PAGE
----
Young people (and not only they) spend in average dozens of hours each week looking at some screens. TV, laptop, tablet, smartphone–the device doesn’t make much difference when it comes to vision problems, which are, and will be, ever more prevalent. We have to face this reality and many would say it is not one of the biggest problems we face in the 21st century. But everything relates to everything, and it is foolish to believe that this generation will save the world…

At least you, with an O.D. degree, can find something positive about this otherwise sad trend. Your career outlook is good, they need you, and you won’t typically have to beat twenty other people in the interviews to get the job. So what will happen?

They will start with typical questions about your career choice, and education (just to briefly explain where you studied and so on). Then they will continue with some questions about your expectations when it comes to the job (not only in terms of your salary), and questions about certain situations you may experience in your practice. For example, a client does not want to pay, or a child is afraid of the examination, or someone accuses you of a bad service, and so on. Let’s have a look at some of these questions, one by one.


Why do you want to work as an Optometrist?

Just do not say that you want the job because you’ve earned your degree in Optometry (and spent a lot of time and money in the process). Such an answer would indicate a must, while you want to show a desire to have this job. And a desire has nothing to do with your past, with what you studied or did before…

You can focus on a couple of things here. First one is the meaningful purpose of the job. Just as I described in my slightly philosophical opening to this article, US public needs you, because our lifestyle and diet cannot lead to a healthy body, eyes including. People will need glasses and contacts in the decades to come. Humans are visual beings, sight is our most important sense, and you see a meaningful purpose in helping people to effectively diagnose and address their sight problems.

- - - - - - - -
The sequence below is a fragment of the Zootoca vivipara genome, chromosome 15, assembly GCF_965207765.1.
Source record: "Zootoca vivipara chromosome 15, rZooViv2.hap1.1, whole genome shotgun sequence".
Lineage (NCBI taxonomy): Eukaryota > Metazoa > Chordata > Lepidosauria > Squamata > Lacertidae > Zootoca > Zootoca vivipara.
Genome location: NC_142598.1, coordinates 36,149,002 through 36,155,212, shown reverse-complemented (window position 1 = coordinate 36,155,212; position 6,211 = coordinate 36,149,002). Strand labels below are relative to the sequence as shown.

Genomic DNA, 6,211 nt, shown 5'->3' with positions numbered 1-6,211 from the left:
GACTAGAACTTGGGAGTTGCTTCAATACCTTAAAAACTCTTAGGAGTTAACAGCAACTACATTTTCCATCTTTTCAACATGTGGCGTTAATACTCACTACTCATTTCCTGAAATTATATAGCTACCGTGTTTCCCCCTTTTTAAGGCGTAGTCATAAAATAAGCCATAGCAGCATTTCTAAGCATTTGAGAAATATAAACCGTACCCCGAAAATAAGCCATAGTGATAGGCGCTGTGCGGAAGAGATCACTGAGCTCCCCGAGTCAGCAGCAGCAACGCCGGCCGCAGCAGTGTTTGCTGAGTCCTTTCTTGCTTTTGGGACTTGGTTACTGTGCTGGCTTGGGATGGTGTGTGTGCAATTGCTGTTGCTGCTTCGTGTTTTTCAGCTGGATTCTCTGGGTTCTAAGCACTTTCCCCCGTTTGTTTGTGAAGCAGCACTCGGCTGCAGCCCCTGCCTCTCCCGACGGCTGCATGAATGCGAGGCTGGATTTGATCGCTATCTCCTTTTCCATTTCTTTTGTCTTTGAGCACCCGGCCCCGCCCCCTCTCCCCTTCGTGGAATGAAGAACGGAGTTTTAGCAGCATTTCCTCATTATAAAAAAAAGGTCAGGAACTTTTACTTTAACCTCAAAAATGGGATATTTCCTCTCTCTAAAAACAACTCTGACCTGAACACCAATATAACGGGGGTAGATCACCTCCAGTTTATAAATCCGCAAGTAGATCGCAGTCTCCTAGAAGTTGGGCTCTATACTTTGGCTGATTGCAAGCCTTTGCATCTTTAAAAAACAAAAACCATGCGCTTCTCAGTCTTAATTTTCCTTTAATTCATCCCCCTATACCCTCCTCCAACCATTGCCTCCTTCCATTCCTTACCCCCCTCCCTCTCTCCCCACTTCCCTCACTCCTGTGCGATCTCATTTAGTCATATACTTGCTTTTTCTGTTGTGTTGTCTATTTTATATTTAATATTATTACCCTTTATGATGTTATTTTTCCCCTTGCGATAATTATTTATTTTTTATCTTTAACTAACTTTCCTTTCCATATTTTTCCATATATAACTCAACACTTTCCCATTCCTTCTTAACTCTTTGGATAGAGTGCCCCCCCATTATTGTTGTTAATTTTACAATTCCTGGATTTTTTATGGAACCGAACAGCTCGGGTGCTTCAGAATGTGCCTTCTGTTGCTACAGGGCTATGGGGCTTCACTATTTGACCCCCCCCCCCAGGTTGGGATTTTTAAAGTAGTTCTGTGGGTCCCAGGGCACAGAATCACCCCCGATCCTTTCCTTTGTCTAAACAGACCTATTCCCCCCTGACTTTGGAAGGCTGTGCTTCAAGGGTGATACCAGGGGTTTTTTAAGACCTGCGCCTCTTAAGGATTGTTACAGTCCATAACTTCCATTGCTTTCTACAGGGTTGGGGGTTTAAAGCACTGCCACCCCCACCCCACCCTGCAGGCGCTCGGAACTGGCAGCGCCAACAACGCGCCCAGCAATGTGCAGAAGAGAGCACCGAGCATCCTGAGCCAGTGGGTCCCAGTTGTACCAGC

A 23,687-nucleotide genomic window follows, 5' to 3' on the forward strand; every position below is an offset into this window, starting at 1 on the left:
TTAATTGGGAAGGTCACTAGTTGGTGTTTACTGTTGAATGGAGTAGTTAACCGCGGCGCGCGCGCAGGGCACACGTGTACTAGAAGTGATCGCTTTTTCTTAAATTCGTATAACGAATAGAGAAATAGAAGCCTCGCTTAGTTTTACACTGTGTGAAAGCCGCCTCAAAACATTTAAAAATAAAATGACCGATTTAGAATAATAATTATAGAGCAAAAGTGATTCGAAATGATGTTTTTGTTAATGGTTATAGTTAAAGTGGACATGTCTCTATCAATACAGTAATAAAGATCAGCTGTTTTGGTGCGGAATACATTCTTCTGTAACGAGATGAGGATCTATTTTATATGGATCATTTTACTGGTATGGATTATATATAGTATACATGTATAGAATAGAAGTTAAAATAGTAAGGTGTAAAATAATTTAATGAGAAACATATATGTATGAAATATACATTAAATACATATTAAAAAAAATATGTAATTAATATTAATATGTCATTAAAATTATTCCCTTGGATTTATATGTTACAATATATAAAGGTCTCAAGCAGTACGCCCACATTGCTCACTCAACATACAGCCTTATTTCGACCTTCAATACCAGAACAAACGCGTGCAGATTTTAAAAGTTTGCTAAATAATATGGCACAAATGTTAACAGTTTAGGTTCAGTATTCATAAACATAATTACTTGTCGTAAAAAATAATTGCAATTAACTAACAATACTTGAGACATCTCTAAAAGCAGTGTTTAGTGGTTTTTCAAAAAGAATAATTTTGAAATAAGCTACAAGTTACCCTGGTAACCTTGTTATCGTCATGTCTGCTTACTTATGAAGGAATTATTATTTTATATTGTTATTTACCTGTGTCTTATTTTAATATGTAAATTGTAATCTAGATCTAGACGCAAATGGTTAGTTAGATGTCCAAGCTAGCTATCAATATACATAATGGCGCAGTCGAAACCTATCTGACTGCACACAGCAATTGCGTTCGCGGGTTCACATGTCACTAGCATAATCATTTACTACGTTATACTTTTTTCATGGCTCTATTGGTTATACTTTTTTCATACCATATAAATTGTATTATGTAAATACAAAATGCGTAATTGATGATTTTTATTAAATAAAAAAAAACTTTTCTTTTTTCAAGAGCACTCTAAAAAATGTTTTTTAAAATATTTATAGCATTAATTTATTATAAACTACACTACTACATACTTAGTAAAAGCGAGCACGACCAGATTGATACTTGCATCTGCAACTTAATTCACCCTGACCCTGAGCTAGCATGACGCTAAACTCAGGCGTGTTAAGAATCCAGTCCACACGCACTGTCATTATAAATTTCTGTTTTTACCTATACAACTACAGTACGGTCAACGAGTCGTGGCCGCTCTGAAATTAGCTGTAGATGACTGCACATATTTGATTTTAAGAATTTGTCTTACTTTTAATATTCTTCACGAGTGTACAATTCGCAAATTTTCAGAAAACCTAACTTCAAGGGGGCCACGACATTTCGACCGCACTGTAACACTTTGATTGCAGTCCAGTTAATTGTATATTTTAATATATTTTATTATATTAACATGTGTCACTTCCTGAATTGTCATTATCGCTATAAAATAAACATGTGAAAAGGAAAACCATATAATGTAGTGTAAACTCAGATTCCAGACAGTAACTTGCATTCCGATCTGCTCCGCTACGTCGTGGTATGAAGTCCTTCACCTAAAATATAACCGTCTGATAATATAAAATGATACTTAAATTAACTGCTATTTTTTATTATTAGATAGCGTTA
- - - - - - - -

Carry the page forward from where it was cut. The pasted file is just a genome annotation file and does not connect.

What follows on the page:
Second thing is your love for this type of work. You enjoy working with people and the sophisticated devices you’ll have in your office. It is a clean job, in a nice environment, salary is great, and you can barely see a reason why someone would not want to work as an Optometrist.


Can you tell us a bit more about your education in the field of Optometry?

No need to recite the entire curricula. Just tell them where you studied, names of the leading professors, and perhaps the key things you learned at school. It can be anything from modern diagnosis methods to interpersonal skills, which you will undoubtedly need in your work.

Another good idea is referring to your thesis, explaining the subject you examined, and the conclusions you came to. Try to speak with some enthusiasm. They should get an impression that you enjoyed your studies, love your field, and cannot wait to start practicing it with the patients. Of course, you should also briefly mention any hands-on experience you obtained during your studies (residency).


What do you expect from working here as an Optometrist?

Again you have a couple of options for a good answer. First one is saying that you simply seek daily satisfaction from a well-done job, knowing that you tried your best with every client, and that you are actually helping people. No big goals or dreams, no thinking about career growth. You just want to be a good optometrist, someone who makes a positive difference in the lives of their patients, and enjoys their daily job.

Second option is talking about a learning experience. Perhaps this is your first job application. You studied well, did what you could to get ready, but certain things one just cannot simulate outside of an Optometrist’s practice. Now you have your degree, but you know that your journey is far from over. On the contrary, you hope to learn a lot in the job, not only when it comes to diagnosis of various sight problems and prescribing collective lenses, but also when it comes to interactions with the patients, and other areas related to the job.

What are your salary expectations?

The average optometrist salary varies greatly depending on the state, and you should do your research. Luckily enough, almost everything is online nowadays, and you can easily find a figure you can refer to in your interviews. Do not forget that the average salaries you will find online often include benefits as well, so you should take it into consideration when describing your expectations.